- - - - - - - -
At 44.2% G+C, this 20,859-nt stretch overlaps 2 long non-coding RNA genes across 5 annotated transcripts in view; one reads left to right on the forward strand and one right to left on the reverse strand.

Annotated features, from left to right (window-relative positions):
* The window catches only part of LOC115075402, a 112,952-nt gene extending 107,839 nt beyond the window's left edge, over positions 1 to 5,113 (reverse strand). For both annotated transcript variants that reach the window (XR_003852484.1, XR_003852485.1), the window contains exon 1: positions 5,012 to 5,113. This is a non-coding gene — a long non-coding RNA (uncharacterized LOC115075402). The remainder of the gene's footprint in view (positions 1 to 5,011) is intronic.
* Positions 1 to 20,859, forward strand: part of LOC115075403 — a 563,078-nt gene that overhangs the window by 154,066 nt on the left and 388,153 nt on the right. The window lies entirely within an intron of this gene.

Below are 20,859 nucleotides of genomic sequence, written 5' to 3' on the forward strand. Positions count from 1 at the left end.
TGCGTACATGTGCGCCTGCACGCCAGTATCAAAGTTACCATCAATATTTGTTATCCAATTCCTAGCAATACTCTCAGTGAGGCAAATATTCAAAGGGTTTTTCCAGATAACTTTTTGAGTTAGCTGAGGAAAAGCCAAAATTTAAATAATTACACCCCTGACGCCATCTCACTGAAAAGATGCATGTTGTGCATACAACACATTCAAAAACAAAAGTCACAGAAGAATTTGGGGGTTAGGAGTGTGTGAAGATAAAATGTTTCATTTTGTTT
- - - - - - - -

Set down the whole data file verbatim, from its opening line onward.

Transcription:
At 44.2% G+C, this 20,859-nt stretch overlaps 2 long non-coding RNA genes across 5 annotated transcripts in view; one reads left to right on the forward strand and one right to left on the reverse strand.

Annotated features, from left to right (window-relative positions):
* The window catches only part of LOC115075402, a 112,952-nt gene extending 107,839 nt beyond the window's left edge, over positions 1 to 5,113 (reverse strand). For both annotated transcript variants that reach the window (XR_003852484.1, XR_003852485.1), the window contains exon 1: positions 5,012 to 5,113. This is a non-coding gene — a long non-coding RNA (uncharacterized LOC115075402). The remainder of the gene's footprint in view (positions 1 to 5,011) is intronic.
* Positions 1 to 20,859, forward strand: part of LOC115075403 — a 563,078-nt gene that overhangs the window by 154,066 nt on the left and 388,153 nt on the right. The window lies entirely within an intron of this gene.

Below are 20,859 nucleotides of genomic sequence, written 5' to 3' on the forward strand. Positions count from 1 at the left end.
TGCGTACATGTGCGCCTGCACGCCAGTATCAAAGTTACCATCAATATTTGTTATCCAATTCCTAGCAATACTCTCAGTGAGGCAAATATTCAAAGGGTTTTTCCAGATAACTTTTTGAGTTAGCTGAGGAAAAGCCAAAATTTAAATAATTACACCCCTGACGCCATCTCACTGAAAAGATGCATGTTGTGCATACAACACATTCAAAAACAAAAGTCACAGAAGAATTTGGGGGTTAGGAGTGTGTGAAGATAAAATGTTTCATTTTGTTT